hide Matching Documents

The documents where this entity occurs most often are shown below. Click on a document to open it.

Document Max. Freq Min. Freq
Frederick H. Dyer, Compendium of the War of the Rebellion: Regimental Histories 58 0 Browse Search
Comte de Paris, History of the Civil War in America. Vol. 3. (ed. Henry Coppee , LL.D.) 10 0 Browse Search
Brigadier-General Ellison Capers, Confederate Military History, a library of Confederate States Military History: Volume 5, South Carolina (ed. Clement Anselm Evans) 10 0 Browse Search
Harper's Encyclopedia of United States History (ed. Benson Lossing) 8 0 Browse Search
Southern Historical Society Papers, Volume 10. (ed. Reverend J. William Jones) 6 0 Browse Search
George Meade, The Life and Letters of George Gordon Meade, Major-General United States Army (ed. George Gordon Meade) 4 0 Browse Search
Southern Historical Society Papers, Volume 11. (ed. Reverend J. William Jones) 4 0 Browse Search
Adam Badeau, Military history of Ulysses S. Grant from April 1861 to April 1865. Volume 1 4 0 Browse Search
General James Longstreet, From Manassas to Appomattox 4 0 Browse Search
George P. Rowell and Company's American Newspaper Directory, containing accurate lists of all the newspapers and periodicals published in the United States and territories, and the dominion of Canada, and British Colonies of North America., together with a description of the towns and cities in which they are published. (ed. George P. Rowell and company) 4 0 Browse Search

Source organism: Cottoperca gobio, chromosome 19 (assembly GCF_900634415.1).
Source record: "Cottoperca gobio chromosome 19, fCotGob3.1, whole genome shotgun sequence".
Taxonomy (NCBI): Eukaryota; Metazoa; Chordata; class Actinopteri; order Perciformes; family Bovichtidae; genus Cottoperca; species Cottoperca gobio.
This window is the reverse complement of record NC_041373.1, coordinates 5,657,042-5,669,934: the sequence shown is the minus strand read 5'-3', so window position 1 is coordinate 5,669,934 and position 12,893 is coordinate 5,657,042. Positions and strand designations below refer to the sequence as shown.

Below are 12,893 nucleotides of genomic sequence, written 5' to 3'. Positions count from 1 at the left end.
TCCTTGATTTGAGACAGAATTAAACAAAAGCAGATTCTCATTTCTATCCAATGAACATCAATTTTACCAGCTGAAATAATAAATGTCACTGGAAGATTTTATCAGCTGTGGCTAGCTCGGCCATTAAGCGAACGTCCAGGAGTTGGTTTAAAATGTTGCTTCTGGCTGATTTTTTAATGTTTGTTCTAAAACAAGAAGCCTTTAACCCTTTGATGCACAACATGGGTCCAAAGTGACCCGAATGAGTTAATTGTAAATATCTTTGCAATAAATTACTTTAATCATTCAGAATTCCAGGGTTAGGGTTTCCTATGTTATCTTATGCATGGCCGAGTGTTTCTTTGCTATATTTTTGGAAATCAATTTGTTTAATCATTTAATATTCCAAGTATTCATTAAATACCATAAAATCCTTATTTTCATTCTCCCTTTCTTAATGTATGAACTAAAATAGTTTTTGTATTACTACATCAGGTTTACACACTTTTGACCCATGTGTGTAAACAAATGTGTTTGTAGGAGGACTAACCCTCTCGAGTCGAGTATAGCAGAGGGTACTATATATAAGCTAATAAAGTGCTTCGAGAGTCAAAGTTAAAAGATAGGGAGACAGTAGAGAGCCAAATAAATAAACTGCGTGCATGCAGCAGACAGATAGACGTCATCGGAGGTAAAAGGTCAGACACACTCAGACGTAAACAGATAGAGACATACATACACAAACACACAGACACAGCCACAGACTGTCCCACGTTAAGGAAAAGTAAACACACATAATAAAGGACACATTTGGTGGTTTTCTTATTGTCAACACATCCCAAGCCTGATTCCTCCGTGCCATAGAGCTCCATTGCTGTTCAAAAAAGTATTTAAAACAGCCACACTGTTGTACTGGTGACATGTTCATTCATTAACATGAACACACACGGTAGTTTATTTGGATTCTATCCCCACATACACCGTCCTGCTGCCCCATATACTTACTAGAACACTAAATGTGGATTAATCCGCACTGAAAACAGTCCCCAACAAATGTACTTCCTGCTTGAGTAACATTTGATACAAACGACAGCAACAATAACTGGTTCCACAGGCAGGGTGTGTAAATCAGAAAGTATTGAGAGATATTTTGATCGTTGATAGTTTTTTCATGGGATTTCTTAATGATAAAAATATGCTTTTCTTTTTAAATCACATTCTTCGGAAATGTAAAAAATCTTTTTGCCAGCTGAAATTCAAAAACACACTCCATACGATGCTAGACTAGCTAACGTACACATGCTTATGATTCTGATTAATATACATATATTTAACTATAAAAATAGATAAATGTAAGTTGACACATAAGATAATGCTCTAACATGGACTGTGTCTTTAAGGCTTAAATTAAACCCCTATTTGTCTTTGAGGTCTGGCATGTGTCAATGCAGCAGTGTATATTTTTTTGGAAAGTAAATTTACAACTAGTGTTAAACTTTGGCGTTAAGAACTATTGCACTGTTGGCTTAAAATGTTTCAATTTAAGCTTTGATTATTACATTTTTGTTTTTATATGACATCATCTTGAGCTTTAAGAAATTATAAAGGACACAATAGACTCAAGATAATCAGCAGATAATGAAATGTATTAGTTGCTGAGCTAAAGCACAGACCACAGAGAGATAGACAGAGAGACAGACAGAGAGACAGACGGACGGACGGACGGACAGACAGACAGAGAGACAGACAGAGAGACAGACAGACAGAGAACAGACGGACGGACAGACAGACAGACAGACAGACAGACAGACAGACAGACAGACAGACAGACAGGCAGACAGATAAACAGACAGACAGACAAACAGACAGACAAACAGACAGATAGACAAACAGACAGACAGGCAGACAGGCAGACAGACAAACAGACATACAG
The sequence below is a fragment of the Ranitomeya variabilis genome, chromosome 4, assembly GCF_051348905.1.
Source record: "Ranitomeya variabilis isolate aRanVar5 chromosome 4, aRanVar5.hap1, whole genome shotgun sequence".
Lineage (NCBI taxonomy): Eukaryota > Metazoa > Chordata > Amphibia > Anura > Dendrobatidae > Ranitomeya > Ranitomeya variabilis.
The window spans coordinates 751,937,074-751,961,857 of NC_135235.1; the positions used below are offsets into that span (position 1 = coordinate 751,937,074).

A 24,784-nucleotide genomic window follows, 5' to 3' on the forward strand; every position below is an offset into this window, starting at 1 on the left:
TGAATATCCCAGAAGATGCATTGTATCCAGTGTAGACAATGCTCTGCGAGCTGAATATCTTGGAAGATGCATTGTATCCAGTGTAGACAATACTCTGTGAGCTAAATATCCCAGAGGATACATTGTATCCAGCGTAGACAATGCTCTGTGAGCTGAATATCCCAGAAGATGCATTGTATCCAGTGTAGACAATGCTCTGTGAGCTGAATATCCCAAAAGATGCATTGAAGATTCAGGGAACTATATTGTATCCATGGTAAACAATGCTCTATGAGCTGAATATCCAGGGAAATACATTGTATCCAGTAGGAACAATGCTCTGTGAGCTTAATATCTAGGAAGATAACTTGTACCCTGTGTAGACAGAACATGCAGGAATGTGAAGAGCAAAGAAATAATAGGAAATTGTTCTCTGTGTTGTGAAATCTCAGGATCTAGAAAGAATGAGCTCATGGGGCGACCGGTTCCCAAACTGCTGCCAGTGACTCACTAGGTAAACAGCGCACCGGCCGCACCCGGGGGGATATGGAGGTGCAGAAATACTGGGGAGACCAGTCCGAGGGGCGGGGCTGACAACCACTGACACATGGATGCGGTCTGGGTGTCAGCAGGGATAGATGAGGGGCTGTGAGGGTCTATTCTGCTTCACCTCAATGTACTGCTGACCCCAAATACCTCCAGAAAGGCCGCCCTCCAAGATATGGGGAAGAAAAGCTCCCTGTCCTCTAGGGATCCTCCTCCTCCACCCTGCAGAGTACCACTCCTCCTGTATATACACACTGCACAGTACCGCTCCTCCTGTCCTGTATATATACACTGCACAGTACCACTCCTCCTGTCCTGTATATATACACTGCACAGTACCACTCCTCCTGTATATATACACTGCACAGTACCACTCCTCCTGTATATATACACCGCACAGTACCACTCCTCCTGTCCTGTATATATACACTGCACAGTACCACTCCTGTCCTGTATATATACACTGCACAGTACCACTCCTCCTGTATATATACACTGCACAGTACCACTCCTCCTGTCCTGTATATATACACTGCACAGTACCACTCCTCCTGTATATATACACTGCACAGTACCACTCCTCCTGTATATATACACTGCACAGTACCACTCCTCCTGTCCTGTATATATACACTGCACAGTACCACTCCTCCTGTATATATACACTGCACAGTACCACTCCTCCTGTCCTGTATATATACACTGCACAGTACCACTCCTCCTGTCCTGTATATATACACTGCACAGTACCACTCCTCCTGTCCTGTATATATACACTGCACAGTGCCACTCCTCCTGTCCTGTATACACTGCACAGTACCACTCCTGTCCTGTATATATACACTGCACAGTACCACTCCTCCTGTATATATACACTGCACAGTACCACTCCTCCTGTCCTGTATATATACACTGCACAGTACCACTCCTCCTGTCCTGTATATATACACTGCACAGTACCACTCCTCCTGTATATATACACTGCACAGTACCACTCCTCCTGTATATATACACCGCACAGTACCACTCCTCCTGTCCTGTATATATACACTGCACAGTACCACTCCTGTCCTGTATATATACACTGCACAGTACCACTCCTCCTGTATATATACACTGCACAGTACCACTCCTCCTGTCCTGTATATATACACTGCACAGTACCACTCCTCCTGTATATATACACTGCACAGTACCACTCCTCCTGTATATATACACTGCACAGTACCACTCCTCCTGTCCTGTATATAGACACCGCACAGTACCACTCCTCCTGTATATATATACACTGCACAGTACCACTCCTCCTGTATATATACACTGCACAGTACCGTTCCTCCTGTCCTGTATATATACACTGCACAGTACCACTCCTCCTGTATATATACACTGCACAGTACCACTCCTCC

View all matching documents...

Browsing named entities in Lt.-Colonel Arthur J. Fremantle, Three Months in the Southern States. You can also browse the collection for Greenwood or search for Greenwood in all documents.

Your search returned 1 result in 1 document section:

Lt.-Colonel Arthur J. Fremantle, Three Months in the Southern States, June, 1863. (search)
iers were sent this morning into Chambersburg to destroy a number of barrels of excellent whiskey, which could not be carried away. This was a pretty good trial for their discipline, and they did think it rather hard lines that the only time they had been allowed into the enemy's town was for the purpose of destroying their beloved whiskey. However, they did their duty like good soldiers. We marched six miles on the road towards Gettysburg, and encamped at a village called (I think) Greenwood. I rode Lawley's old horse, he and the Austrian using the doctor's ambulance. In the evening General Longstreet told me that he had just received intelligence that Hooker had been disrated, and that Meade was appointed in his place. Of course he knew both of them in the old army, and he says that Meade is an honorable and respectable man, though not, perhaps, so bold as Hooker. I had a long talk with many officers about the approaching battle, which evidently cannot now be delayed l